How common is love in the peace corps? Eighty percent sounded like a very high number when I first heard it, but Ken Goodson, an advisor at Peace Corps headquarters, said in his experience, it’s true. He estimated that among the volunteers in the places he’s worked, more than 75 percent find themselves in love at some point during their 27-month commitment.

Surprisingly, in an organization with a policy for nearly every situation, there is no policy on love. Often, when it’s time for Peace Corps staff to assign where volunteers will live and work for two years, couples ask to be placed close to each other.

“As staff you have to struggle with that a bit,” Goodson said. “Do you want to keep them together?”

It might make them happy — assuming that their relationship continues to flourish. Or do you want them apart, “so that they’re more focused on the service commitment and less on the personal commitment?” he said.

But there are no guidelines because no rules apply. Peace Corps is about relationship-building. Sometimes your service commitment gets entangled with your personal commitment.

Jamie Schehl met Youssou Diatta while on assignment in Senegal. Diatta, who is Senegalese, was building a cultural school in his village. Schehl was helping write grants and manage the project. They became good friends, and then they fell in love. After Schehl finished her Peace Corps service and returned to the U.S., Diatta applied for an American visa.

A few weeks before he left, the cultural school burned down. It was a huge blow and it brought into focus an issue that had troubled Schehl.

“I felt a little guilty because he really was the leader,” she said. “The buildings burning down were really bad, but the truth is, what was even worse was Youssou leaving. I think without his leadership — I think that more than the buildings burning down — led to the demise of the group and the project.”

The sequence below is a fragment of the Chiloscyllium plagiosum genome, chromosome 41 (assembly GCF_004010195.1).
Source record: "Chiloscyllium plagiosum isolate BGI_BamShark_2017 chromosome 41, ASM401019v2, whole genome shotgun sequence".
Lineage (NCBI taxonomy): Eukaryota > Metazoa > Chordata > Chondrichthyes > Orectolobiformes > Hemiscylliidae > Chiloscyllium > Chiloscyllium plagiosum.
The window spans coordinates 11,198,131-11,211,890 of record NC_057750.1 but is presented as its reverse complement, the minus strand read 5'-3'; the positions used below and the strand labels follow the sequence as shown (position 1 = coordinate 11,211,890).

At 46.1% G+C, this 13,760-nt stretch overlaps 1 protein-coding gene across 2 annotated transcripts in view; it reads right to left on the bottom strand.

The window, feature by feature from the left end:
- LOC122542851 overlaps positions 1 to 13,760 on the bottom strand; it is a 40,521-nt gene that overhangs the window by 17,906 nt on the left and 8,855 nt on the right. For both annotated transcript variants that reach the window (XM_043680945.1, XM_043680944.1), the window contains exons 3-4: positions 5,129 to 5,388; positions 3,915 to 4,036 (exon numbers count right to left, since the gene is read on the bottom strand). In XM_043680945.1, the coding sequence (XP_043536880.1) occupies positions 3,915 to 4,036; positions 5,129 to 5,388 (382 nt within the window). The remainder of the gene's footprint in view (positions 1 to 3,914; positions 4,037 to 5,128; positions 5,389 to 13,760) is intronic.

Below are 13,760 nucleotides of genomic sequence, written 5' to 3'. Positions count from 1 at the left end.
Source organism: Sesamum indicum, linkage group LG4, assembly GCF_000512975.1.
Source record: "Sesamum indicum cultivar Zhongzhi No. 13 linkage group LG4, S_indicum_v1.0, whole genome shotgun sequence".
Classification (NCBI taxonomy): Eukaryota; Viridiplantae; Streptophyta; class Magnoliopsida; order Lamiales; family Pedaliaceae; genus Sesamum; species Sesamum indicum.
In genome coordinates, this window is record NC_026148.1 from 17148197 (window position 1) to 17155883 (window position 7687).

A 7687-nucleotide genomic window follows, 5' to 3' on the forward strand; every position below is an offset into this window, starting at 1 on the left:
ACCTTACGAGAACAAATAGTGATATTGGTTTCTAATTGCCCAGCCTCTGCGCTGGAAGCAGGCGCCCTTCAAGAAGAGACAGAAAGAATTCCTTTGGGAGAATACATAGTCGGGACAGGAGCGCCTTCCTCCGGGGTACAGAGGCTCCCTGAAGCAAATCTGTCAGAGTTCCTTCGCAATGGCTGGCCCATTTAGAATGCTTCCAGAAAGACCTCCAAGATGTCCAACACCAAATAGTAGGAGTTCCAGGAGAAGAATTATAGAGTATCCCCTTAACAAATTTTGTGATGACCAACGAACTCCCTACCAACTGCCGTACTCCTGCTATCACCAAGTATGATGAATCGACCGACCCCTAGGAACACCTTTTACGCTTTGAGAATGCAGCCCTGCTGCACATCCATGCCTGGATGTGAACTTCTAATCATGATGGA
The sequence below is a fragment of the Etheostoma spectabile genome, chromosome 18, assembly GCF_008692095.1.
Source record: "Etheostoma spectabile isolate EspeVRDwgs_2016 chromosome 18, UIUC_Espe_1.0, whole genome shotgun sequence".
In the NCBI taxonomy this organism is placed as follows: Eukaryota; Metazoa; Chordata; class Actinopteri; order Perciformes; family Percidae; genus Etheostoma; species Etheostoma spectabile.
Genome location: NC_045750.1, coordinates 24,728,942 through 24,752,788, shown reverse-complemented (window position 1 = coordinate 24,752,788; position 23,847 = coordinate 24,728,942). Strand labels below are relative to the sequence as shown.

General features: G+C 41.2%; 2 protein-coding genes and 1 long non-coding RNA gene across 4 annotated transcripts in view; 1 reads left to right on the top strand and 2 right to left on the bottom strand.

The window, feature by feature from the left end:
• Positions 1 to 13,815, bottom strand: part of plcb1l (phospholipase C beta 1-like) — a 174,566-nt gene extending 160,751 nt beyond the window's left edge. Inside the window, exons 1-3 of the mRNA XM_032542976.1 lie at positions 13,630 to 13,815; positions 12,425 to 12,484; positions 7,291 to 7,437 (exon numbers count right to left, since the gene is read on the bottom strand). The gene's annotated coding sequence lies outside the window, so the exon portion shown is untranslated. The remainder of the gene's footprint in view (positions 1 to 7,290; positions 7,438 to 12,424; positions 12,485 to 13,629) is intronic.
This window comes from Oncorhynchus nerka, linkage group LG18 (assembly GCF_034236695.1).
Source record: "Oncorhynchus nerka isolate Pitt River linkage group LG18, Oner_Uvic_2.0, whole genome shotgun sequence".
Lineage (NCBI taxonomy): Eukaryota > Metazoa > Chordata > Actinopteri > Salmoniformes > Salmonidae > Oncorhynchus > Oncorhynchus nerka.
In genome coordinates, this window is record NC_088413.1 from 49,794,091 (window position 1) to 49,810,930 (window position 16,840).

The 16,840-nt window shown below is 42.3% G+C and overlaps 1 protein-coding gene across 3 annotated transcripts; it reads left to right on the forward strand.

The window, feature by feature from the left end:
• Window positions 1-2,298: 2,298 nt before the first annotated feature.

Love was taking Diatta away from his community at a critical time. Romance was getting in the way of the very work that Schehl had joined the Peace Corps to accomplish.

“There was some guilt there,” she said, “but I still feel strongly that in the long run it has helped Youssou’s country and his family by having him here.”

Diatta is close to graduating from college, after arriving with a 6th grade education.

Diatta dreams of one day returning to rebuild the cultural school.

For now, thanks to better mobile and Internet service in Senegal, he still considers himself a leader in his village — remotely. People call him often for advice or financial help. He says a split he feels between the U.S. and Senegal will never go away.

“It’s hard to be just in one place,” he said. “You feel like you’re heart is in the other side but you go in that place and you feel the same way about the other side.”

For better or worse, not everyone falls in love in the Peace Corps. I returned from Romania as single as I left.

Was my timing off? Was the dopamine not firing in my brain?

Or, as the Romanian superstition goes, did I sit at the corner of a table one too many times?

Whatever the case, I was happy to witness many Peace Corps romances.

Sims and Harrison now live in Washington, minutes from that Holiday Inn where they first met.

“Sometimes we walk in the lobby,” Sims said. “The Holiday Inn guy is always like: ‘Can I help you?’ And I’m like: ‘No, we’re just going to stand here next to the elevator bay.’”

“You know, just to get the aura of the day we first met. Because that’s where I sprang the orchid question to her was in the lobby of the hotel,” Harrison said..

“And since then we’ve gone to the orchid exhibit a lot,” Sims added.

A few years ago they were married quickly and quietly by a judge, on their lunch hour. I never got to give them a proper toast. I had the speech all planned out. To the toughest job you’ll ever love: marriage.